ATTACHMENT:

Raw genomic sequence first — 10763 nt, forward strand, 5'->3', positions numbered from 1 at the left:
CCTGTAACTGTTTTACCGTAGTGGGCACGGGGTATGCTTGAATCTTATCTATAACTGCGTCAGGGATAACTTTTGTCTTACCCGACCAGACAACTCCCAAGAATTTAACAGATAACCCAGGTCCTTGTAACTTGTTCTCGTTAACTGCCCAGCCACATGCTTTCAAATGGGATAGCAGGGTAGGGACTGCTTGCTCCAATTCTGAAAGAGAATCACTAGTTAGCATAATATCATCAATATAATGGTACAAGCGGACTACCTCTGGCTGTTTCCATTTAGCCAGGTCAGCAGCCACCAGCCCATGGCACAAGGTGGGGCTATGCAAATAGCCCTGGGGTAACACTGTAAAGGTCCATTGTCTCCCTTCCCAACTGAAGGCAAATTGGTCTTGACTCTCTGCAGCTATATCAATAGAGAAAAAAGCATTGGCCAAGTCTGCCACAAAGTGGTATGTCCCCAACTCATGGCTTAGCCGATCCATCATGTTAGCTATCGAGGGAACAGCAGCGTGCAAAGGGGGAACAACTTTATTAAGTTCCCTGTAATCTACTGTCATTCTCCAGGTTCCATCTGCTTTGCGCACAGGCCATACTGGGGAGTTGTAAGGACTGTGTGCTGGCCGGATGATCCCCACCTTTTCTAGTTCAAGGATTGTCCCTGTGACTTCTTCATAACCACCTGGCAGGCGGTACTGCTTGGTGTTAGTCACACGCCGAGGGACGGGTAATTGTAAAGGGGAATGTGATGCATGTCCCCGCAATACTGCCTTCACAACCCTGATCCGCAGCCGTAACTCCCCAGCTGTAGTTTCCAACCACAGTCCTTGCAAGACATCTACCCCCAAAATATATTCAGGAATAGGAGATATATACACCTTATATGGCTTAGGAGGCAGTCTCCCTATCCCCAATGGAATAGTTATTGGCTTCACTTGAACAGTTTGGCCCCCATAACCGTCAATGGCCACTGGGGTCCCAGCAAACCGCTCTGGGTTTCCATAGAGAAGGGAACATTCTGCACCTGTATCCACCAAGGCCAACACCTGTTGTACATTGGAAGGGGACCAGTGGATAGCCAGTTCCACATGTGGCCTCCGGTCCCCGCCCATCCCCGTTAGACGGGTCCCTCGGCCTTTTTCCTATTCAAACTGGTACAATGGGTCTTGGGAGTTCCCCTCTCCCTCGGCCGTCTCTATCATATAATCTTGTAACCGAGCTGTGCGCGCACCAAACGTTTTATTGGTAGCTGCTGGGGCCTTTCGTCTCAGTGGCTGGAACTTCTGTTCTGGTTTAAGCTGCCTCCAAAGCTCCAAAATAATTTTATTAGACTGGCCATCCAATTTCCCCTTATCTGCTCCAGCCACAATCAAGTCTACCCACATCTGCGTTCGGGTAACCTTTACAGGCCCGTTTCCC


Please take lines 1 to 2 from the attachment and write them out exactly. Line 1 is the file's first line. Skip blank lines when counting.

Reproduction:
Raw genomic sequence first — 10763 nt, forward strand, 5'->3', positions numbered from 1 at the left:
CCTGTAACTGTTTTACCGTAGTGGGCACGGGGTATGCTTGAATCTTATCTATAACTGCGTCAGGGATAACTTTTGTCTTACCCGACCAGACAACTCCCAAGAATTTAACAGATAACCCAGGTCCTTGTAACTTGTTCTCGTTAACTGCCCAGCCACATGCTTTCAAATGGGATAGCAGGGTAGGGACTGCTTGCTCCAATTCTGAAAGAGAATCACTAGTTAGCATAATATCATCAATATAATGGTACAAGCGGACTACCTCTGGCTGTTTCCATTTAGCCAGGTCAGCAGCCACCAGCCCATGGCACAAGGTGGGGCTATGCAAATAGCCCTGGGGTAACACTGTAAAGGTCCATTGTCTCCCTTCCCAACTGAAGGCAAATTGGTCTTGACTCTCTGCAGCTATATCAATAGAGAAAAAAGCATTGGCCAAGTCTGCCACAAAGTGGTATGTCCCCAACTCATGGCTTAGCCGATCCATCATGTTAGCTATCGAGGGAACAGCAGCGTGCAAAGGGGGAACAACTTTATTAAGTTCCCTGTAATCTACTGTCATTCTCCAGGTTCCATCTGCTTTGCGCACAGGCCATACTGGGGAGTTGTAAGGACTGTGTGCTGGCCGGATGATCCCCACCTTTTCTAGTTCAAGGATTGTCCCTGTGACTTCTTCATAACCACCTGGCAGGCGGTACTGCTTGGTGTTAGTCACACGCCGAGGGACGGGTAATTGTAAAGGGGAATGTGATGCATGTCCCCGCAATACTGCCTTCACAACCCTGATCCGCAGCCGTAACTCCCCAGCTGTAGTTTCCAACCACAGTCCTTGCAAGACATCTACCCCCAAAATATATTCAGGAATAGGAGATATATACACCTTATATGGCTTAGGAGGCAGTCTCCCTATCCCCAATGGAATAGTTATTGGCTTCACTTGAACAGTTTGGCCCCCATAACCGTCAATGGCCACTGGGGTCCCAGCAAACCGCTCTGGGTTTCCATAGAGAAGGGAACATTCTGCACCTGTATCCACCAAGGCCAACACCTGTTGTACATTGGAAGGGGACCAGTGGATAGCCAGTTCCACATGTGGCCTCCGGTCCCCGCCCATCCCCGTTAGACGGGTCCCTCGGCCTTTTTCCTATTCAAACTGGTACAATGGGTCTTGGGAGTTCCCCTCTCCCTCGGCCGTCTCTATCATATAATCTTGTAACCGAGCTGTGCGCGCACCAAACGTTTTATTGGTAGCTGCTGGGGCCTTTCGTCTCAGTGGCTGGAACTTCTGTTCTGGTTTAAGCTGCCTCCAAAGCTCCAAAATAATTTTATTAGACTGGCCATCCAATTTCCCCTTATCTGCTCCAGCCACAATCAAGTCTACCCACATCTGCGTTCGGGTAACCTTTACAGGCCCGTTTCCC